Foreign Policy and Ethnic Interest Groups: American and Canadian Jews Lobby for Israel

By David Howard Goldberg | Go to book overview
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to follow AIPAC's lead in finding something positive to say about Reagan's initiative. And, in the Palestinian disturbances, elements within the Jewish community associated with the Peace Now movement criticized the CIC for its being too quick to articulate a strident defense of Israel's hard-line policies. Several current and former Canadian foreign policy officials voiced the opinion that the Canada-Israel Committee's perceived lack of freedom from the Israelis reduced its credibility and influence over the policy process.

The comparative findings discerned in regard to the international political environment variable suggest that AIPAC has been moderately more influential than the Canada-Israel Committee. More generally, the findings suggest the importance of relations between a home government and an ethnic interest group's foreign policy concern in determining the influence of the group: the ethnic foreign policy lobby exists primarily because of its relationship with the foreign concern; it is, in turn, affected by the foreign government's policies and behavior.


Theorists suggest an inverse relationship between an ethnic foreign policy interest group's level of influence over a policy issue and the intensity with which its government feels concerned about that issue. The relationship holds in most cases for both AIPAC and the CIC. In those cases in which the level of government concern was high (for example, the Yom Kippur War, the F-15 and AWACS sales, and Lebanon for AIPAC, and the boycott, embassy reversal, and Lebanon for the CIC), the influence of the two Zionist lobbies tended to wane. The only significant variation from the anticipated relationship occurred, for AIPAC, with regard to Kissinger's diplomatic strategy, and for the CIC, in the Jerusalem embassy initiation. In those two cases, the Zionist lobbies had a considerable degree of influence despite their respective government's high degree of concern with the policy issues at stake. Therefore, this index does not appear to represent a powerful--or reliable--explanation of an ethnic interest group's level of influence over government policy.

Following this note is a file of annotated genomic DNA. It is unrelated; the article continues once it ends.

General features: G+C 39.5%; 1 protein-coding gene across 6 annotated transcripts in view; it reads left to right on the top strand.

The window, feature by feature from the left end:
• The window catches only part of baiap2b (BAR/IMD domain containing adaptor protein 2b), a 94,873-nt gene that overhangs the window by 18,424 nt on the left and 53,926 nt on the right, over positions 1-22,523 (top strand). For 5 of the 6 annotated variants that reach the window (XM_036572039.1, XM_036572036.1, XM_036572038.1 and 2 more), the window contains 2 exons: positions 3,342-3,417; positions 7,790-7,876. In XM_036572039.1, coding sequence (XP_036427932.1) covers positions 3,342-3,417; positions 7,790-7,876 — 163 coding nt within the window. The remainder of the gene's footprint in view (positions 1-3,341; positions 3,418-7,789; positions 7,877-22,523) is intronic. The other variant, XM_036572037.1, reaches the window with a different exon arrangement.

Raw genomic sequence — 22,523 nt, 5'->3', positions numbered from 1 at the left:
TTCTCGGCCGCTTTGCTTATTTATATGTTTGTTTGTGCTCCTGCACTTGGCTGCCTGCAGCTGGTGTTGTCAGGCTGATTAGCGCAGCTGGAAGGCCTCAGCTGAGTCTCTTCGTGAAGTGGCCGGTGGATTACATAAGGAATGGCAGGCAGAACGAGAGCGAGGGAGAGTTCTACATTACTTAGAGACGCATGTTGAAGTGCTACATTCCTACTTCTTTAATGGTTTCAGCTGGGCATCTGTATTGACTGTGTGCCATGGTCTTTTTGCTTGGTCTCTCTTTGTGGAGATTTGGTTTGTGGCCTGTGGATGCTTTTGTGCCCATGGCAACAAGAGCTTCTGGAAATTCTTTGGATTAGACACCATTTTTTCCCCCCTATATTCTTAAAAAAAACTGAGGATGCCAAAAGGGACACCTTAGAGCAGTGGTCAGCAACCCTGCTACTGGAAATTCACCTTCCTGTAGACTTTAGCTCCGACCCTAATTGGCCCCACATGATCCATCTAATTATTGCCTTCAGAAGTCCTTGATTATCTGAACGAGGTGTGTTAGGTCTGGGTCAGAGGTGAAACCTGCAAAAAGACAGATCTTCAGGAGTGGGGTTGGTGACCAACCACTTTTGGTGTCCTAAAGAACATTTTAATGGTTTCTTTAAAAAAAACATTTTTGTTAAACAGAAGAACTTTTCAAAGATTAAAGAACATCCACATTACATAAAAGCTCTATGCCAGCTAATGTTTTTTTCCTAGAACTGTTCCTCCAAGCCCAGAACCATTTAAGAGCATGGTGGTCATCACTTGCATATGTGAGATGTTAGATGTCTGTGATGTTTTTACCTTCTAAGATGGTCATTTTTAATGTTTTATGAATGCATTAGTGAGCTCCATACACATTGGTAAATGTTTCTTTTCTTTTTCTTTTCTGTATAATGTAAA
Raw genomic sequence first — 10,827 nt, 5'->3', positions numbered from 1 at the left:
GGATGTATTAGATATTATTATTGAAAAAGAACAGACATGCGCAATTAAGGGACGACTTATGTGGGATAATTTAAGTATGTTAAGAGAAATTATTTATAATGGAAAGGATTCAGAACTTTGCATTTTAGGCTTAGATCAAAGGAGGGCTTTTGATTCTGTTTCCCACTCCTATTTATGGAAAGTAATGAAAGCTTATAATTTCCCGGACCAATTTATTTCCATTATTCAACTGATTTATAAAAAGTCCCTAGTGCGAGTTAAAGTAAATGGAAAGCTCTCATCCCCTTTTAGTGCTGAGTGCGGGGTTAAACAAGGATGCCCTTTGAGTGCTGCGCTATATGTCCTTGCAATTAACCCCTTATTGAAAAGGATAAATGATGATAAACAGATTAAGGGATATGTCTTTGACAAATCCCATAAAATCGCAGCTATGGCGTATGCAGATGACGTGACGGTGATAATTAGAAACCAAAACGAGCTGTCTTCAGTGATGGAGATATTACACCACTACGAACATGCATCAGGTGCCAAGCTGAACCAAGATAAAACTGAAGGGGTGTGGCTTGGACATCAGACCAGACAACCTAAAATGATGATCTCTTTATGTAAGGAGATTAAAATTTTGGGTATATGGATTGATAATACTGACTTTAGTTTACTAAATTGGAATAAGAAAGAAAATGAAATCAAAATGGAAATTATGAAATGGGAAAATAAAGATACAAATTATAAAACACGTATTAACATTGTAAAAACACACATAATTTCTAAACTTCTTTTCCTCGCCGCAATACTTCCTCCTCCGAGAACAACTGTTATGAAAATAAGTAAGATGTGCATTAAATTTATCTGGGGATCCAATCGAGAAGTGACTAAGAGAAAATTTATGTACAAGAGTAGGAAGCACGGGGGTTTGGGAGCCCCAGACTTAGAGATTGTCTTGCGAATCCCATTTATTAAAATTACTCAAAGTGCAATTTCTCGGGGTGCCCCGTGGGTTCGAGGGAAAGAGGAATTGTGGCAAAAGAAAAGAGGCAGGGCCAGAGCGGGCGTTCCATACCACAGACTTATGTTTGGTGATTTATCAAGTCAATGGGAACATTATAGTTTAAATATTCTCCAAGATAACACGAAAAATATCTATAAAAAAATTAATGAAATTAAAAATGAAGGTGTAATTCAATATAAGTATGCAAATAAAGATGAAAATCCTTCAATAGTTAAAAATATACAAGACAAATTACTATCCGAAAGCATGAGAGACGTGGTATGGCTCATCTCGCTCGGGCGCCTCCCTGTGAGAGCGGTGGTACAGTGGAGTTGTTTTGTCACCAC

Several conclusions are derived from the data presented in this book. The most basic, perhaps, is that neither AIPAC nor the Canada-Israel Committee were as influential in dealing with a series of crisis issues confronting them and their ethnic constituencies during the October 1973-December 1988 period as they themselves or their detractors considered them to be. Neither the American nor the Canadian Zionist movements demonstrated any extended capacity to directly affect the quality or substance of policy toward the Arab-Israeli conflict adopted by their respective governments during the period between October 1973 and December 1988, the end of the first year of the intifada.


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